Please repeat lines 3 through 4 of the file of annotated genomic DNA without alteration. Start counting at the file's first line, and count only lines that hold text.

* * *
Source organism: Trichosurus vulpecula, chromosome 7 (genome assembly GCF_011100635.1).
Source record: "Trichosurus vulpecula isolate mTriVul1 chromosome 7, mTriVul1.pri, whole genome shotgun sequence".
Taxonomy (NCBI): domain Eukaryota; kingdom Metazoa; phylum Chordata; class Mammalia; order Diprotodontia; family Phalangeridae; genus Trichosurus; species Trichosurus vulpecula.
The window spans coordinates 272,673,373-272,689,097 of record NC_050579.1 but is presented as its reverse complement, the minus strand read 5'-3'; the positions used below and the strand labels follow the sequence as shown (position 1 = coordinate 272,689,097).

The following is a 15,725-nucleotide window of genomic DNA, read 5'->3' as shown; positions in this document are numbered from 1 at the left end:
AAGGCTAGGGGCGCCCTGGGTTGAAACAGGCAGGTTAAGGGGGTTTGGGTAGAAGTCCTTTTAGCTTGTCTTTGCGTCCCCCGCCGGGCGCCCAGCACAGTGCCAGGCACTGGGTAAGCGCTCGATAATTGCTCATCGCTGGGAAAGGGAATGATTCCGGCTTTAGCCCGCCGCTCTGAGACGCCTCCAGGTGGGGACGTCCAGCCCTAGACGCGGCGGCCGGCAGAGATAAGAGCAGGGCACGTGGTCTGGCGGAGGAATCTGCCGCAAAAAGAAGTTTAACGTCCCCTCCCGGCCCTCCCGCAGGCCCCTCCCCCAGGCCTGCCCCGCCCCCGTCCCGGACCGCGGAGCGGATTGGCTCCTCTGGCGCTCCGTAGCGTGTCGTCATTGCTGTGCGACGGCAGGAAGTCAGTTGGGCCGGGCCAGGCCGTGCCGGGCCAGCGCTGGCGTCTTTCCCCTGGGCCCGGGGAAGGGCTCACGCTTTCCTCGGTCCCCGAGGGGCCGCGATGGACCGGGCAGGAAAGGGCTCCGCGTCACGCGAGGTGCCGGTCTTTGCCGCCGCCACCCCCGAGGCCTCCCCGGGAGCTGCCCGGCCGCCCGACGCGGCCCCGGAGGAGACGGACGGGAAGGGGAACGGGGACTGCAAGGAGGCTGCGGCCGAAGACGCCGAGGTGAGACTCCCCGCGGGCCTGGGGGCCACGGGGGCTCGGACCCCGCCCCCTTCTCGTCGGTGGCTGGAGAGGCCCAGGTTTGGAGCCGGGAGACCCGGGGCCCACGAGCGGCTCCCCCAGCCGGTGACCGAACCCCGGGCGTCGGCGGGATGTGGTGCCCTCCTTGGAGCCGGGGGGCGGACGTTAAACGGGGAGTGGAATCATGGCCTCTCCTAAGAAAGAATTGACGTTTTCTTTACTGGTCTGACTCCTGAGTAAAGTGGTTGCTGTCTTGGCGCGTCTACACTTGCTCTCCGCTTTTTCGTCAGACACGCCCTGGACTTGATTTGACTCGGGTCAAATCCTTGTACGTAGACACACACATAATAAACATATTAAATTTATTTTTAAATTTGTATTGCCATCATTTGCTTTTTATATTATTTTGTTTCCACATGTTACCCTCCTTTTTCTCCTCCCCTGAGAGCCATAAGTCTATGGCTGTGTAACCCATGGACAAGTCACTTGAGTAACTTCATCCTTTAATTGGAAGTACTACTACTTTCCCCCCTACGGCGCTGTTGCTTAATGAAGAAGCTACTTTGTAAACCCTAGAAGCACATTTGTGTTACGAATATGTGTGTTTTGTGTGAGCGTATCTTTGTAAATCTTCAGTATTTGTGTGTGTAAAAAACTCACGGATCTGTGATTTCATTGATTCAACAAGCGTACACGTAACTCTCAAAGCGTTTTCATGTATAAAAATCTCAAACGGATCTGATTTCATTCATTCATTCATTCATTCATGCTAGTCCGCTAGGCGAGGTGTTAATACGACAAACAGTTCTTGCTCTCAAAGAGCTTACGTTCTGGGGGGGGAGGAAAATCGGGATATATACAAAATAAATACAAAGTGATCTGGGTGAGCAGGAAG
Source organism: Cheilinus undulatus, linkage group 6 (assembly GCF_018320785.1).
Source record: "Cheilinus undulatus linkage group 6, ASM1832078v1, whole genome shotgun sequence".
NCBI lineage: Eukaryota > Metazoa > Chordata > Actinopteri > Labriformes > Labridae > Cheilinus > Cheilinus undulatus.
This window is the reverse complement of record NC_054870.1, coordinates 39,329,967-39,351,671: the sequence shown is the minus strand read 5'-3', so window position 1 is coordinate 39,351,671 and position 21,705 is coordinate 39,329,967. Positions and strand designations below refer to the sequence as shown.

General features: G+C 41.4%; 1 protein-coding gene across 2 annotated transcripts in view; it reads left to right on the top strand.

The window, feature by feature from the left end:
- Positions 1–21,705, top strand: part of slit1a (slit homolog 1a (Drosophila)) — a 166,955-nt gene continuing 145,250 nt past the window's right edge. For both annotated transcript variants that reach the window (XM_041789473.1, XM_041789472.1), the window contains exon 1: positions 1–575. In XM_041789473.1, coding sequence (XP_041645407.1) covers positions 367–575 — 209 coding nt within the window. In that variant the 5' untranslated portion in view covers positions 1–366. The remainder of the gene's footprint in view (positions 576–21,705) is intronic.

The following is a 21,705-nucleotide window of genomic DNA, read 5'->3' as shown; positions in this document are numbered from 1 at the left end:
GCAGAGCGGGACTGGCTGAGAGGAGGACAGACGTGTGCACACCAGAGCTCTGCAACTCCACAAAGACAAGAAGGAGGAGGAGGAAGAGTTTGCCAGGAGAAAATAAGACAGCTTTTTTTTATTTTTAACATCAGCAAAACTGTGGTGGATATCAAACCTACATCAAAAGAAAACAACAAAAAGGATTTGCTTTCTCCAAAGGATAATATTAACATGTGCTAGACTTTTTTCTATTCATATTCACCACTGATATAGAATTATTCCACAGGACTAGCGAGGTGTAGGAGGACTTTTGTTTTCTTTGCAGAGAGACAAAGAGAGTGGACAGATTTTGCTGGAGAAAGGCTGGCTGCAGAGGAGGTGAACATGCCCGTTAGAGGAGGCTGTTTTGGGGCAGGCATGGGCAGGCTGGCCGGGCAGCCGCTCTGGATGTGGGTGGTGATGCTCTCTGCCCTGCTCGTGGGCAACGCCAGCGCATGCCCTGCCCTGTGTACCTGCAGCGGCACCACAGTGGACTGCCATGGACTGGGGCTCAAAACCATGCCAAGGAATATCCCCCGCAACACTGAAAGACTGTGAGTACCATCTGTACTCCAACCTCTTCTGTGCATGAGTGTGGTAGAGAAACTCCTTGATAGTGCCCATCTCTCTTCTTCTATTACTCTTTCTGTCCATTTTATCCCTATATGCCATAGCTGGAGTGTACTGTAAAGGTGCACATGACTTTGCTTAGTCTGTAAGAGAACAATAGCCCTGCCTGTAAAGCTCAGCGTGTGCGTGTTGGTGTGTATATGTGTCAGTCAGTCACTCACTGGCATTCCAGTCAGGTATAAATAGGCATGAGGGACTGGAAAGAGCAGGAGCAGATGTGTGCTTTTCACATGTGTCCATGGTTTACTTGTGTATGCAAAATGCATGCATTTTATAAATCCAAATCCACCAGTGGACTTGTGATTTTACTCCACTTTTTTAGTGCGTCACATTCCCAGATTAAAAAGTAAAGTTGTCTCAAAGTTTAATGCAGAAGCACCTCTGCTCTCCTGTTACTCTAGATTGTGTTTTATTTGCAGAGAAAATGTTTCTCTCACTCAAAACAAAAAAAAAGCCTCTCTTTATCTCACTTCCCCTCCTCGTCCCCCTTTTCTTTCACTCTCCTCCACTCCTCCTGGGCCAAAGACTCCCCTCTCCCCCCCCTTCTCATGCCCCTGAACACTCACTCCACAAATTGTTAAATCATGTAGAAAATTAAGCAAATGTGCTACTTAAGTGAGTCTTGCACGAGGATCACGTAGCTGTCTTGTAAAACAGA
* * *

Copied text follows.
Taxonomy (NCBI): domain Eukaryota; kingdom Metazoa; phylum Chordata; class Mammalia; order Diprotodontia; family Phalangeridae; genus Trichosurus; species Trichosurus vulpecula.
The window spans coordinates 272,673,373-272,689,097 of record NC_050579.1 but is presented as its reverse complement, the minus strand read 5'-3'; the positions used below and the strand labels follow the sequence as shown (position 1 = coordinate 272,689,097).